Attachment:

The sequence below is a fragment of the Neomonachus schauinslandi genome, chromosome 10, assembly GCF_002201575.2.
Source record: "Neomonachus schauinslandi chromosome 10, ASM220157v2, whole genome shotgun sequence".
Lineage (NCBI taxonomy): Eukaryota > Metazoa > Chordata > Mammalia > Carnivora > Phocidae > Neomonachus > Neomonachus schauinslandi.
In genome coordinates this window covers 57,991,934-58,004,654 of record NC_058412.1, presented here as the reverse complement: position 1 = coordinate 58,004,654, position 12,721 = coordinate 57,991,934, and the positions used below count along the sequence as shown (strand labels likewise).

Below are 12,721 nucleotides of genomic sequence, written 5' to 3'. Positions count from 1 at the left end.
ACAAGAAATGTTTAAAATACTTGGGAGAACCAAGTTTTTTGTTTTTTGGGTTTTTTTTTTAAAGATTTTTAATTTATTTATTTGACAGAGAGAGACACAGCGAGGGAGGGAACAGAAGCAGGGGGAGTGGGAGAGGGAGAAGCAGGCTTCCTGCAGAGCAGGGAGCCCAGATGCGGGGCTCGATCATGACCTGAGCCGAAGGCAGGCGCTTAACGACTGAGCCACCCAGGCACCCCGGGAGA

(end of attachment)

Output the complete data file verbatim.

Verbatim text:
The sequence below is a fragment of the Neomonachus schauinslandi genome, chromosome 10, assembly GCF_002201575.2.
Source record: "Neomonachus schauinslandi chromosome 10, ASM220157v2, whole genome shotgun sequence".
Lineage (NCBI taxonomy): Eukaryota > Metazoa > Chordata > Mammalia > Carnivora > Phocidae > Neomonachus > Neomonachus schauinslandi.
In genome coordinates this window covers 57,991,934-58,004,654 of record NC_058412.1, presented here as the reverse complement: position 1 = coordinate 58,004,654, position 12,721 = coordinate 57,991,934, and the positions used below count along the sequence as shown (strand labels likewise).

Below are 12,721 nucleotides of genomic sequence, written 5' to 3'. Positions count from 1 at the left end.
ACAAGAAATGTTTAAAATACTTGGGAGAACCAAGTTTTTTGTTTTTTGGGTTTTTTTTTTAAAGATTTTTAATTTATTTATTTGACAGAGAGAGACACAGCGAGGGAGGGAACAGAAGCAGGGGGAGTGGGAGAGGGAGAAGCAGGCTTCCTGCAGAGCAGGGAGCCCAGATGCGGGGCTCGATCATGACCTGAGCCGAAGGCAGGCGCTTAACGACTGAGCCACCCAGGCACCCCGGGAGA